Usually, you’ll find them curled up at your foot. They may also shake uncontrollably at some point. But by wrapping your arms around them, the shaking will reduce.
What you can do:
It would be wise to treat dogs with phobias. But for minor roots of fear, you can offer them your warmth. Stay close to your dog’s personal space until they stop shivering from fear.
Note: Remember to stay calm during such situations. This will give your Corgi the message that they have nothing to be scared of.
The way you react gives a strong message to your Corgi. Just like with the way parents act and how their kids turn out to be like them over time.
For the booming sound of thunder and other explosives, you can hide them away. Preferably in places where they won’t hear a sound. Just ensure that they are comfortable in the location.
#8: They grew up isolated
Dogs are social beings like humans. Their behavior relies on the people they see.
When they’re isolated for a long period of the day, they might become needy.
Research showed that dogs who grew up isolated only care for their owners. Not only that but they are also hostile to people and other animals they encounter.
The imprint of isolation on dogs can encourage violence. Hence, why vets do not recommend this type of environment.
What you can do:
In this case, you cannot force things to work out. You have to take small baby steps towards socializng your dog. You may want to hire an expert behaviorist to help you along the way.
It’s great that your dog shows a profound love for you. But they should also be okay with other people. For their own good and your peace of mind.
#9: You need to stimulate their mind and body
Research shows that we as pet parents are responsible for our dogs’ invigorating activities.
We train them. Let them learn certain gestures and listen to our commands.
But what happens if we stop doing that?
Then boredom strikes.
You may have noticed that your Corgi wags their tail when you arrive. It’s already a sign of a stimulated body, started by your presence.
This root cause of neediness and clinginess is actually quite helpful.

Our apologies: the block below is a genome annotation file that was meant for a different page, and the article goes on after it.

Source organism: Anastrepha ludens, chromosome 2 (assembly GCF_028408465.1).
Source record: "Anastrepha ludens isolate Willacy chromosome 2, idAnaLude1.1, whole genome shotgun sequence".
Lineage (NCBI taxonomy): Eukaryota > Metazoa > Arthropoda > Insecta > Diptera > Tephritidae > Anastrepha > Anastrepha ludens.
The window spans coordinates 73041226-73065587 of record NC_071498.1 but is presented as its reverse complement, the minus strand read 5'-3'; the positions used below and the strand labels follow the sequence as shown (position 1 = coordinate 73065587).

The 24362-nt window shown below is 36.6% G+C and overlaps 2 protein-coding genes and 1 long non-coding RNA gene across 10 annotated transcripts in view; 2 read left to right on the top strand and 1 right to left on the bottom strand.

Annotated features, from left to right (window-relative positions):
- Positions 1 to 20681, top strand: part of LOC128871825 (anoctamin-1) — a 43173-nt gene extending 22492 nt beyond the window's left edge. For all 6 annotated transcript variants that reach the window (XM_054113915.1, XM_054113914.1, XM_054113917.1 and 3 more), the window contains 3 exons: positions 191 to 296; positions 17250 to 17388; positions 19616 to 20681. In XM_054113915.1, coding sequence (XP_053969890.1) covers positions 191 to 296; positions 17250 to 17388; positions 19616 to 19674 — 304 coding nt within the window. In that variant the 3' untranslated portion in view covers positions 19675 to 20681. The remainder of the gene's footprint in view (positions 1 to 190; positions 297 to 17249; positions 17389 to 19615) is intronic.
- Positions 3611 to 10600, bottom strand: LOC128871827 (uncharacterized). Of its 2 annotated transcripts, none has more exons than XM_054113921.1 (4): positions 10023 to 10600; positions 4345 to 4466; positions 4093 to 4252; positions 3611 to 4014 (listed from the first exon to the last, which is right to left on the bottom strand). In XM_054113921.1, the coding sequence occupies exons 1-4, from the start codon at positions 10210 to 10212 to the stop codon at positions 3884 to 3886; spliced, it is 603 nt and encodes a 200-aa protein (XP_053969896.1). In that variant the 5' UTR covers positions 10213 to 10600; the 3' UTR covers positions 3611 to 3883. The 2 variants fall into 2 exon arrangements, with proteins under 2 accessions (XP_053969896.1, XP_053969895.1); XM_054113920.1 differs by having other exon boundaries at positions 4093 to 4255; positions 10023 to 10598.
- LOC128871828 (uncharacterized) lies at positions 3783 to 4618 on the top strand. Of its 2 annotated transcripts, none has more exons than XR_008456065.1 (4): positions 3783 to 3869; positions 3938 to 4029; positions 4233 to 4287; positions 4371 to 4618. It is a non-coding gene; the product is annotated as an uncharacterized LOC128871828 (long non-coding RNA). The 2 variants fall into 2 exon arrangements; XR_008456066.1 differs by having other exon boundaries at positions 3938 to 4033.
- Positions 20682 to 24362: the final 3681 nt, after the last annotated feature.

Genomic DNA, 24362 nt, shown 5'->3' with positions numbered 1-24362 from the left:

Dogs do this to relieve tension and stress. Then owners gain benefits by having a good time.
#10: Your dog is in heat
If you’ve noticed your female Corgi becoming clingy, watch out for signs of estrus. When dogs are in heat, they seek comfort from the pain they are experiencing.
Other signs are constant whining, howling, and crying.
This phase, which happens twice a year, can be difficult for owners. For instance, an overly cuddly dog’s behavior increases once they get in heat.
Paying close attention to them is already a sign of security for them. To female Corgis, it’s a feeling of reassurance that everything’s going to be okay.
What you can do:
Aside from taking care of them, you can also encourage their needy behavior. Give them all your love because estrus is also a painful experience for them.
If you do not wish to have puppies playing around, keep male dogs away. It would be best to avoid male dogs while in heat.
#11: They are ill
Fur babies’ parents are aware if their Corgi suddenly starts acting strange. Sometimes, too much intimacy could be a sign of a health problem.
Look out for these additional symptoms:
- Lack of energy.
- Loss of appetite.
- Persistent cough.
- Struggles in urinating and defecating.
These usual warning indicators can mean health conditions. Ensure that while you’re paying attention to your dog, you’re also studying their behavior.
What you can do:
If your Corgi experiences any of these signs, see a vet immediately.